The Serious Eats Guide to Tennessee Whiskey
Following up on last week's bourbon primer, we're going to shift our eyes and livers one step to the south this week, and look at bourbon's delicious and popular cousin: Tennessee whiskey.
The best known of the Volunteer State hooches is a brand that is also the best-selling whiskey in the world: Jack Daniel's. The state produces three other, somewhat lesser-known, whiskeys as well, though: George Dickel, Collier and McKeel, and Prichard's.
First, though, what is Tennessee whiskey, and what distinguishes it from bourbon?
He Guided Me to Tennessee
Unlike bourbon, gin, vodka, and other classes of liquor, Tennessee whiskey has no current legal definition in the Federal government's Standards of Identity for Distilled Spirits. The North American Free Trade Agreement offers the only current Federally recognized definition of Tennessee whiskey: "a straight Bourbon Whiskey authorized to be produced only in the State of Tennessee." That's not very helpful.
Generally speaking, Tennessee whiskey is nearly identical to bourbon. (But note the word nearly; I'll discuss the one major difference shortly.) Tennessee is a sour mash product, made mostly from corn, with a mix of other grains that includes wheat, rye, and malted barley. The grains are ground, mixed with water, and fermented in a method similar to that of bourbon. The fermented liquid is distilled in a column still (in most cases; I'll discuss exceptions below), before being aged in new, charred-oak barrels.
Between distillation and aging, though, comes an additional step, one that distinguishes Tennessee whiskey from bourbon. The additional step is charcoal filtering, also known as the Lincoln County Process.
In the Lincoln County Process, a distillery first takes timbers of sugar maple and burns them to make charcoal chips. Jack Daniel's goes so far as to soak the sugar maple with 140 proof Jack (70% alcohol by volume, or ABV) before burning it.
The new-make (or white dog) whiskey is filtered through a tall vat of maple charcoal chips prior to aging. The vat can be as large as 10 feet tall and 3 feet wide. The whiskey filters through this vat from top to bottom before it's aged. The charcoal is said to mellow out the flavor of the whiskey, smoothing its rough edges, and resulting in a softer, drier liquor.
(Some bourbons, incidentally, are charcoal filtered, but bourbon filtering happens after aging, to remove fatty acids and impurities that might cloud the bourbon; a "charcoal-filtered" bourbon, therefore, is not similar in its final character to a Tennessee whiskey made in the Lincoln County style.)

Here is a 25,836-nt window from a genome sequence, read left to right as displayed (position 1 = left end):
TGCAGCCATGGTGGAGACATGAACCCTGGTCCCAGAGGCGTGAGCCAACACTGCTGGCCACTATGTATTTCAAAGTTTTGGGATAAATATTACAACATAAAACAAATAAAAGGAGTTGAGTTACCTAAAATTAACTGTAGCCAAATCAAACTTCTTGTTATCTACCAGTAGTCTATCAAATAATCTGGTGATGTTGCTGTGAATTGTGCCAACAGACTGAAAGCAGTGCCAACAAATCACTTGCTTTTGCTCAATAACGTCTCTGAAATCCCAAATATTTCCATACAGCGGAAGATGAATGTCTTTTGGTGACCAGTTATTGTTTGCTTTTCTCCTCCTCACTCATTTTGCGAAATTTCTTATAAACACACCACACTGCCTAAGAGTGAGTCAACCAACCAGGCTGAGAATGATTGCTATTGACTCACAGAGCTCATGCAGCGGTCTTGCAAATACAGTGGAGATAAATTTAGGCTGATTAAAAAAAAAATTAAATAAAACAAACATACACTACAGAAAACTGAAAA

Only three of the four Tennessee whiskeys use this process: Jack, George Dickel, and Collier & McKeel. Pritchard's is the exception. (The other major difference between Prichard's and other Tennessees is that Prichard's is distilled entirely in pot stills, not in columns.)
Why the name? In last week's history of bourbon, we saw how the boundaries of Kentucky's counties were drawn and redrawn over time; Tennessee's county boundaries have been also redrawn a number of times in the state's history. When the Jack Daniel's Distillery was established, it fell within the then-current boundaries of Lincoln County, before the boundaries shifted, and Jack found itself in Moore County. So although the distillery now resides in another county, the name of Lincoln County is still associated with the filtration process.
Jack Daniel's and the Proof Controversy
Today, Jack Daniel's Black Label is bottled at 80 proof (40% ABV), but it wasn't always so. Until 1987, Jack was sold at 90 proof, before being lowered to 86. Black Label was lowered again in 2004, to the current level, 80 proof.
Why does the proof level make a difference? In brief, it goes like this: According to a 2004 USA Today article about the brouhaha, Jack comes out of the barrel at approximately 125 proof. (Levels vary slightly from barrel to barrel, thanks to the vagaries of aging.) How do you get a spirit to its bottling proof? Dilute it with water. Jack Daniel's at 80 proof has more water in the bottle than does Jack at 86, which has more water than Jack at 90. It's that simple.
The folks at Jack Daniel's say that its marketing research clearly showed consumers expressing a preference for a lower-proof product, and I have no doubt that's so, but the decision has left more hardcore fans, like Frank Kelly Rich from Modern Drunkard magazine, less than pleased.
Eight years on, I think the 86 proof Jack is probably extinct for now, alas, but who knows. The whiskey industry has seen brands resurrected; other brands, such as Four Roses, have come roaring back from decades of mediocrity. This shows that a return to a higher-proof Jack is hardly the most surprising thing that could happen, so let's keep hoping.